China’s deserted fake Disneyland By David Gray Along the road to one of China’s most famous tourist landmarks – the Great Wall of China – sits what could potentially have been another such tourist destination, but now stands as an example of modern-day China and the problems facing it. Situated on an area of around 100 acres, and 45 minutes drive from the center of Beijing, are the ruins of ‘Wonderland’. Pulling off the expressway and into the car park, I expected to be stopped by the usual confrontational security guards. Once outside again, I came across some farmers who originally owned the land and are now using it to once again to grow their crops. All these structures of rusting steel and decaying cement, are another sad example of property development in China involving wasted money, wasted resources and the uprooting of farmers and their families.

Everybody in Almost Every Language Says “Huh”? HUH?! Listen to one end of a phone conversation, and you’ll probably hear a rattle of ah’s, um’s and mm-hm’s. Our speech is brimming with these fillers, yet linguistic researchers haven’t paid much attention to them until now. New research by Mark Dingemanse and colleagues at the Max Planck Institute for Psycholinguistics, in Nijmegen, the Netherlands, has uncovered a surprisingly important role for an interjection long dismissed as one of language’s second-class citizens: the humble huh? Dingemanse’s team analyzed recordings of people speaking ten different languages, including Spanish, Chinese and Icelandic, as well as indigenous languages from Ecuador, Australia and Ghana. In each of the languages investigated, the vowel is produced with a relatively relaxed tongue (never a vowel that requires you to lift your tongue, like “ee,” or pull the tongue back, like “oo”). Huh? What makes huh a word—and not, alternatively, the equivalent of a yelp? But why would huh? What we do know is that huh?

Technology Review: The Authority on the Future of Technology Word play Word play or wordplay[1] is a literary technique and a form of wit in which the words that are used become the main subject of the work, primarily for the purpose of intended effect or amusement. Examples of word play include puns, phonetic mix-ups such as spoonerisms, obscure words and meanings, clever rhetorical excursions, oddly formed sentences, double entendres, and telling character names (such as in the play The Importance of Being Earnest, Ernest being a given name that sounds exactly like the adjective earnest). Word play is quite common in oral cultures as a method of reinforcing meaning. Examples of visual orthographic and sound-based word play abound in both alphabetically and non-alphabetically written literature (e.g. Chinese). Techniques[edit] Some techniques often used in word play include interpreting idioms literally and creating contradictions and redundancies, as in Tom Swifties: "Hurry up and get to the back of the ship," Tom said sternly. Examples[edit] But 'Bun' would.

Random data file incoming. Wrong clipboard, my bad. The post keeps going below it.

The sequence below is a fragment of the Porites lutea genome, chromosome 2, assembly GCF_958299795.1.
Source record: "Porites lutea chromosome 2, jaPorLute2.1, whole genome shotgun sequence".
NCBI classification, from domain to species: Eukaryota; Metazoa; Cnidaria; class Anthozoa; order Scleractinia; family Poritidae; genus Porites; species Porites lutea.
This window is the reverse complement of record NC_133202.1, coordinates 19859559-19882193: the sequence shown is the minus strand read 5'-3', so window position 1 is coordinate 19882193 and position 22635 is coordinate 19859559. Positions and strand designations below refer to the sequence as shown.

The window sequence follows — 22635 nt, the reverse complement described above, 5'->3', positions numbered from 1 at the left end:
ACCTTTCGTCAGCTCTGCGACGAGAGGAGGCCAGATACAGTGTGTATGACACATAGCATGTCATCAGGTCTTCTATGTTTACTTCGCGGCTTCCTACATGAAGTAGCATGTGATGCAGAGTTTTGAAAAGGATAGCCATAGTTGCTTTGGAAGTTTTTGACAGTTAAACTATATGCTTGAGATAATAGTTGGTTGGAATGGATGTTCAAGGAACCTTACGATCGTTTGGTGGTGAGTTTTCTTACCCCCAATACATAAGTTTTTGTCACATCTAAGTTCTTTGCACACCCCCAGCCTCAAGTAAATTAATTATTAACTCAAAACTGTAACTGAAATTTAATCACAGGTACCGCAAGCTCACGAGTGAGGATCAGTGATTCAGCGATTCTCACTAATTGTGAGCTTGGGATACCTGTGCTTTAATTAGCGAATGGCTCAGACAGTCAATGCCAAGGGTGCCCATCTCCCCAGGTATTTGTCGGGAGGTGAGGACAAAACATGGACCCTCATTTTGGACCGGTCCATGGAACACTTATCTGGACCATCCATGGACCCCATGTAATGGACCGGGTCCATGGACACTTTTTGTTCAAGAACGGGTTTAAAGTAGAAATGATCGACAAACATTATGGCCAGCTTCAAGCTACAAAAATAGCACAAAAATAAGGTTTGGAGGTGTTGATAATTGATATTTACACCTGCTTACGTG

Soldiers Photography The Dutch photographer Claire Felicie photographed Dutch soldiers before, during and after their mission in Afghanistan. Claire wanted to know if war experiences leave traces on a young mans face and made this impressive photo series. creepy woody image dump | Matuska's tumblderrr International Phonetic Alphabet The International Phonetic Alphabet (IPA)[note 1] is an alphabetic system of phonetic notation based primarily on the Latin alphabet. It was devised by the International Phonetic Association as a standardized representation of the sounds of oral language.[1] The IPA is used by lexicographers, foreign language students and teachers, linguists, speech-language pathologists, singers, actors, constructed language creators, and translators.[2][3] History[edit] Since its creation, the IPA has undergone a number of revisions. Extensions to the IPA for speech pathology were created in 1990 and officially adopted by the International Clinical Phonetics and Linguistics Association in 1994.[11] Description[edit] A chart of the full International Phonetic Alphabet, expanded and re-organized from the official chart. Letterforms[edit] The letters chosen for the IPA are meant to harmonize with the Latin alphabet. Symbols and sounds[edit] Brackets and phonemes[edit] Other conventions are less commonly seen: